Canon has filed a new patent in Japan that shows a pretty unusual mirrorless camera body. It comes with an integrated grip with a pass-through, and it’s designed so that you can shoot both horizontally and vertically.
One of the great things about DSLRs was that the shutter was closed and the mirror was down when you weren’t actively shooting a photo. This meant that when swapping out lenses, your sensor was largely protected from the elements. With mirrorless cameras, though, not so much.
A new Canon patent shows an in-camera mechanism that looks similar to a shutter (but isn’t), that keeps your sensor protected when no lens is attached. What makes it different from closing the actual shutter is that there are no electronics involved in this one. It’s all mechanical and happens automatically as you twist the lens off the camera.
Made famous with 35mm SLR cameras like the EOS 3 and EOS 5 (A2/A2e in the USA), Canon’s eye-controlled autofocus system has been sorely missed by some over the last couple of decades. It never made it into any of their DSLRs, but it seems it will be making a comeback in the recently announced Canon EOS R3 mirrorless camera.
New patents filed by Canon (US 2021/0124239 and US 2021/0125375) have now revealed a little information about how the user will be able to interact with it through the menu system and how you’ll be able to calibrate it. Eye-controlled autofocus wasn’t perfect back in the film days, let’s hope Canon has got it figured out now.
Canon has filed a pretty interesting looking patent at the Japan Patent Office. I’m not entirely sure how I feel about it yet, but it replaces the focus ring on the lens with a touch panel which would let you control the lens with your thumb as you handhold it.
On the plus side, it’d make people start to hold their cameras properly, but it does seem like it’d be a bit of a pain for a lot of photographers, particularly those shooting on tripods – like landscape or product photographers. It does offer a lot of potential for cool features, though.
A new Canon patent application has popped up on the Japan Patent Office website detailing six new RF mount prime lenses ranging in focal length from 70mm up to 100mm. With the exception of an 85mm f/1.8, all of the lenses sport an f/2 aperture. So, they’re not super fast (with perhaps the exception of one), but they’re faster than zooms, yet slow enough to potentially be relatively low budget lenses.
For those who hear about the fact that Canon used to have 35mm SLRs with eye-controlled AF, but have never had the opportunity to try it themselves, it’s an intriguing proposition. Look at something, and the camera just focuses on it. Sounds great, right? Well, for those that have actually used it, the response is very mixed. My dad had it on his EOS 5. He loved it. I tried it and I hated it.
The theory’s great, but the implementation wasn’t. Canon seemed to abandon the idea, but now a new patent suggests that they might be looking to reintroduce the concept into future EOS R mirrorless cameras at some point.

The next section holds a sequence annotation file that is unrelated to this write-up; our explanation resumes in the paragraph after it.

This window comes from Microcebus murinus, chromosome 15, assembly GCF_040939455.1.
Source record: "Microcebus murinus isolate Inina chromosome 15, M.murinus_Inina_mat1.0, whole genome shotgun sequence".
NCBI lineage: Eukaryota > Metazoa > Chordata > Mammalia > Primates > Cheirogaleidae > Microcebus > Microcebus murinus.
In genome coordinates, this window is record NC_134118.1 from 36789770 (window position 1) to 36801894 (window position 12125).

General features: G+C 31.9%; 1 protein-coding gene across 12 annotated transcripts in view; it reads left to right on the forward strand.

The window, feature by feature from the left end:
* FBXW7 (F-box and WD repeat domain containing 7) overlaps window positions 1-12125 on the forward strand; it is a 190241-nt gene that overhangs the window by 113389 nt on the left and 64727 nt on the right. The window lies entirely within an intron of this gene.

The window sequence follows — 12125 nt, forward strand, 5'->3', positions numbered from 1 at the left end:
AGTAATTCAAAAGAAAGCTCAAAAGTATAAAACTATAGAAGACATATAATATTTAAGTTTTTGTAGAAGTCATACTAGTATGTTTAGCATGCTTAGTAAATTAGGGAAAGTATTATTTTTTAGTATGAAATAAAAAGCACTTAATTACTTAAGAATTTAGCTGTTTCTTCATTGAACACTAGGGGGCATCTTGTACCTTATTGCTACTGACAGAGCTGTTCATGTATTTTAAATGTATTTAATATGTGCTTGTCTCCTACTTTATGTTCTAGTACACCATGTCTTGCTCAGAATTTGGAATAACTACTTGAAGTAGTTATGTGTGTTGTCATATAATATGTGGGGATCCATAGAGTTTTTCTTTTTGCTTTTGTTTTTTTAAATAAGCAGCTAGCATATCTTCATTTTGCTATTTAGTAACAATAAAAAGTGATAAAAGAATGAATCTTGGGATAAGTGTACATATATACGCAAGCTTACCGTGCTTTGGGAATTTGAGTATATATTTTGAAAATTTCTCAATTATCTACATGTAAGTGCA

This is pretty odd, but also kind of cool. Canon has patented (through no fewer than five separate patents) a strange DJI Osmo-like gimbal with a built-in camera that actually has interchangeable lenses and a hotshoe on top. What makes it odd, though, is that it doesn’t really seem to be quite like any gimbals we’ve seen before.
For a start, there doesn’t appear to be a way to actually balance the lens horizontally for tilting. It doesn’t slide backwards and forwards, it just tilts. And it doesn’t look large enough to actually contain any kind of motor in there. It does pans from side to side, though. It looks like Canon is possibly going to be relying on IBIS for this one.
There are many kinds of cameras: DSLRs, point and shoot, mirrorless, even that weird Sony F707 from when DSLRs started. But one thing almost never changed since when cameras started. Even the old Analog cameras. The Shutte Button. Sure, it was mechanical at first and got a new “half-press” when auto fucus was introduced. But the overall mechanics stayed the same. Click the button – make a photo.
In a patent application spotted by Canon News, you see something that resembles a touchpad. If you google translate the patent (like I did), you see that it does not just resemble a touchpad. It is a touchpad. Moreover, the back LCD has another touch screen, similar to what we are actually used to in recent camera lines.
Well, this is an interesting idea, and pretty unique, too. Canon has patented a zoomable teleconverter. You know, those things that effectively increase the focal length of your lens? I’ve never even considered that a teleconverter could even be a zoomable device and I’ve certainly never seen one before. According to Canon’s patent, though, it seems doable.
The patent seems to show adjustments from 1.0x to 1.5x and 2.0x with the movement of a lever, allowing you to quickly switch between a lens’s normal focal length, a 1.5x magnification and a 2x magnification. As Canon News points out, this offers a multitude of benefits from convenience to improved weather resistance.
It’s taken a while for Canon to jump on the whole BSI train, although the company appears to have filed a patent in for what appears to be a method of manufacturing a stacked back-side illuminated sensor. And not just any BSI sensor, this one features Canon’s Dual Pixel Autofocus tech, too.
The patent takes a long-winded way to describe the system, essentially stating that it will both make the sensor easier to manufacture and also offer all of the usual benefits of a BSI sensor – like increased light-gathering abilities for high ISO performance (although the EOS R5 doesn’t suck, even without BSI).